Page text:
Research published in Cancer Epidemiology, Biomarkers and Prevention concludes that there is a strong link between metabolic syndrome and the risk of developing postmenopausal breast cancer.
Out of 4,888 women with baseline measurements for metabolic syndrome, 165 cases of breast cancer were diagnosed during an eight-year follow-up period. Initially there didn’t appear to be a strong link between metabolic syndrome and risk of breast cancer. But over time the researchers found a significant association due primarily to high blood glucose, triglycerides and blood pressure.1
Another study recently done in Italy came to the same conclusion. After 13½ years of follow-up, metabolic syndrome was present in 29.8% of the women studied and 163 of them developed breast cancer. This study also indicates that metabolic syndrome is an important risk factor for breast cancer in postmenopausal women. The researchers suggest that prevention or reversal of metabolic syndrome by life-style changes may be effective in preventing breast cancer in postmenopausal women.2
Other study indicates that metabolic syndrome also increases your risk of developing cognitive impairment. A four-year study of nearly 5,000 women (average age of 66) with no cognitive impairment, found that of the 10% that had metabolic syndrome, 7% developed cognitive impairment compared with the 4% who did not have metabolic syndrome. The researchers concluded that the risk of developing cognitive impairment went up for each additional metabolic syndrome component present, such as high blood pressure, high triglycerides, etc.3
What is Metabolic Syndrome?
Metabolic syndrome is a group of risk factors that predisposes one to heart disease, diabetes, and, now we know, breast cancer and cognitive impairment. The risk factors include: abdominal obesity, glucose abnormalities (high levels of glucose and impaired glucose tolerance), high blood pressure, low levels of HDL (the “good cholesterol”), high levels of LDL (the “bad cholesterol”), and high triglycerides.
According to the National Heart Lung and Blood Institute (NHLBI) almost 25% (about 45 million) of all Americans have metabolic syndrome. The condition is growing at such an alarming rate due to increasing obesity that it may overtake smoking as the leading risk for heart disease.4
You can prevent and reverse metabolic syndrome. Here’s how:
- Maintain a healthy weight
- Exercise regularly
- Boost your intake of vitamin D. According to findings published in the Journal of Clinical Lipidology, the lowest levels of vitamin D were associated with a 31% prevalence of metabolic syndrome, compared to only 10% for people with the highest average levels.5
Natural supplements proven to help support healthy insulin production and blood glucose levels—major concerns in controlling and reversing metabolic syndrome:
- Gymnema sylvestre, is an extract from a vine that grows in the rain forests of India. It has been used for thousands of years in Ayurvedic medicine to regular glucose metabolism, and recently it has been proven to help regulate insulin production—both major concerns in metabolic syndrome and diabetes.67
- Bitter melon (Momordica charantia) has been shown to lower blood glucose in newly diagnosed adult diabetics by as much as 20-30% before any other pharmaceutical treatment has been started.8
- Banaba leaf extract (Lagerstroemia speciosa L.) contains carsolic acid that has a strong blood glucose lowering effect.9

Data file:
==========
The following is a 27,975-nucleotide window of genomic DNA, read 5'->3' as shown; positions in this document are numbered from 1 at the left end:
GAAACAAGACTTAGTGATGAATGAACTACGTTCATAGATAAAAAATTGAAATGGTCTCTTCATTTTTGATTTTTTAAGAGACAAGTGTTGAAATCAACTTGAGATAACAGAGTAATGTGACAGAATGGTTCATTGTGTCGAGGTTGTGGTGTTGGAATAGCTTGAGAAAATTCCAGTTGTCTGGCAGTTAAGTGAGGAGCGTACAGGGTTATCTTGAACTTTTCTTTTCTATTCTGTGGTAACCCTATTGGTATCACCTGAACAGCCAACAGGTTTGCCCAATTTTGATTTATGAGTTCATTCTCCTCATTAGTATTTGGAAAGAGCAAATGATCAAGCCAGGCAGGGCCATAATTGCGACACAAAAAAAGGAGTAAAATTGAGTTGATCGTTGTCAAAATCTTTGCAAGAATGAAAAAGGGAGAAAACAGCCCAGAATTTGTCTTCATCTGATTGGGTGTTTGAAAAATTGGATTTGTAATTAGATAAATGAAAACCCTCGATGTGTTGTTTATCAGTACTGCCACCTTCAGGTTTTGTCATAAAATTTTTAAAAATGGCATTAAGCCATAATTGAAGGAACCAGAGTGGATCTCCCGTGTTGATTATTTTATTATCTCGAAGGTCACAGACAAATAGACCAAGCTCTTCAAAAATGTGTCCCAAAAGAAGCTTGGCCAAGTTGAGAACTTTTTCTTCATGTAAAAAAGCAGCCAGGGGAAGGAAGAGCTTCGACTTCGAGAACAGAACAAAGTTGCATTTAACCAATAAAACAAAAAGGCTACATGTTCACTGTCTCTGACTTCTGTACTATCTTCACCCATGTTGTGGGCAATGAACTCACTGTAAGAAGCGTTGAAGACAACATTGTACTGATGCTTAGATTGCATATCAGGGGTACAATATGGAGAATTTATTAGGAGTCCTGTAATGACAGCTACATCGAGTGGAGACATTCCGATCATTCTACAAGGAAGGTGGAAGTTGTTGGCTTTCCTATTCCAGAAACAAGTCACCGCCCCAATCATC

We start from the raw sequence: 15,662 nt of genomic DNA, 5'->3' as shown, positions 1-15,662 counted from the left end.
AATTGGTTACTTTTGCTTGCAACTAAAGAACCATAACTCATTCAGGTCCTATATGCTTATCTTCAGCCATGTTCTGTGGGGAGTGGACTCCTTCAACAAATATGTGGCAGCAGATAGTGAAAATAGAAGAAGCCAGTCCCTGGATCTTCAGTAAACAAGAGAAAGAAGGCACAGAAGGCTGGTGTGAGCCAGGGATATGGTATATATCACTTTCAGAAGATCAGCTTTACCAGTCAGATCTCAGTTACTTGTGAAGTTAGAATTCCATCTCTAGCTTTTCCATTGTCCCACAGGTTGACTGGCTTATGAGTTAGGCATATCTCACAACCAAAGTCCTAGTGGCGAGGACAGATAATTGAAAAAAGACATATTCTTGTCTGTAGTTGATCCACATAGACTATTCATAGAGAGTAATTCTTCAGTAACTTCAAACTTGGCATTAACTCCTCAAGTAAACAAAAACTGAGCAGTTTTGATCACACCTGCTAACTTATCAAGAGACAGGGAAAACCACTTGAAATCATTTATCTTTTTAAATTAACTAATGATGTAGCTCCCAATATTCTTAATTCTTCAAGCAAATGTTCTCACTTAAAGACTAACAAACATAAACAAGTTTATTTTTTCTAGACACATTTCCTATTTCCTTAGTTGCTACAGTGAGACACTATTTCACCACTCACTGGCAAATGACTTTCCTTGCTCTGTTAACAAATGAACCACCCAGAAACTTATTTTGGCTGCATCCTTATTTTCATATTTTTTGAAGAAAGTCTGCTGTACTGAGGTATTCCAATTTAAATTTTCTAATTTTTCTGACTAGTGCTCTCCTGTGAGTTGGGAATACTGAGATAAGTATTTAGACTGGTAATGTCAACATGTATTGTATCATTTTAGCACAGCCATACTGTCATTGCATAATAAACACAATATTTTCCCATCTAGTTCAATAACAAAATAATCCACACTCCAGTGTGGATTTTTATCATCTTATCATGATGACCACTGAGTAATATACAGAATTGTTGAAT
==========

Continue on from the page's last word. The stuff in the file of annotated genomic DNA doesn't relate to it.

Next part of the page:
- Cinnamon supports healthy blood sugar levels and helps normalize insulin resistance.10
- Kabat GC, Kim M, Chlebowski RT, Khandekar J, Ko MG, McTiernan A, Neuhouser ML, Parker DR, Shikany JM, Stefanick ML, Thomson CA, Rohan TE. A longitudinal study of the metabolic syndrome and risk of postmenopausal breast cancer. Cancer Epidemiol Biomarkers Prev. 2009 Jul;18(7):2046-53. Epub 2009 Jun 30.
- Agnoli C, Berrino F, Abagnato CA, Muti P, Panico S, Crosignani P, Krogh V Metabolic syndrome and postmenopausal breast cancer in the ORDET cohort: A nested case-control study. Nutr Metab Cardiovasc Dis. 2009 Apr 8. [Epub ahead of print] .
- Yaffe et al. The Metabolic Syndrome and Development of Cognitive Impairment Among Older Women. Archives of Neurology, 2009; 66 (3): 324 DOI: 10.1001/archneurol.2008.566
- National Heart Lung and Blood Institute, National Institutes of Health, What is Metabolic Syndrome?
- Maki, K.C., Rubin, M.R., Wong, L.G., McManus, J.F., Jensen, C.D., Marshall, J.W., Lawless, A. “Serum 25-Hydroxyvitamin D is Independently Associated with High Density Lipoprotein Cholesterol and the Metabolic Syndrome in Men and Women.”Journal of Clinical Lipidology Published online ahead of print, doi: 10.1016/j.jacl.2009.07.003
- Wei JH, Zhen HS, Qiu Q, Chen J, Zhou F. [Experimental [corrected] study of hypoglycemic activity of conduritol A of stems of Gymnema sylvestre] Zhongguo Zhong Yao Za Zhi. 2008 Dec;33(24):2961.
- Liu B, Asare-Anane H, Al-Romaiyan A, Huang G, Amiel SA, Jones PM, Persaud SJ. Characterisation of the insulinotropic activity of an aqueous extract of Gymnema sylvestre in mouse beta-cells and human islets of Langerhans. Cell Physiol Biochem.2009;23(1-3):125-32. Epub 2009 Feb 18.
- Shih CC, Lin CH, Lin WL. Effects of Momordica charantia on insulin resistance and visceral obesity in mice on high-fat diet.Diabetes Res Clin Pract. 2008 Aug;81(2):134-43. Epub 2008 Jun 11.
- Klein G et al. Antidiabetes and anti-obesity activity of Lagerstroemia speciosa. Evid Based Complement Alternat Med. 2007 Dec;4(4):401-7.
- Solomon TP, Blannin AK. Changes in glucose tolerance and insulin sensitivity following 2 weeks of daily cinnamon ingestion in healthy humans. Eur J Appl Physiol. 2009 Apr;105(6):969-76. Epub 2009 Jan 22.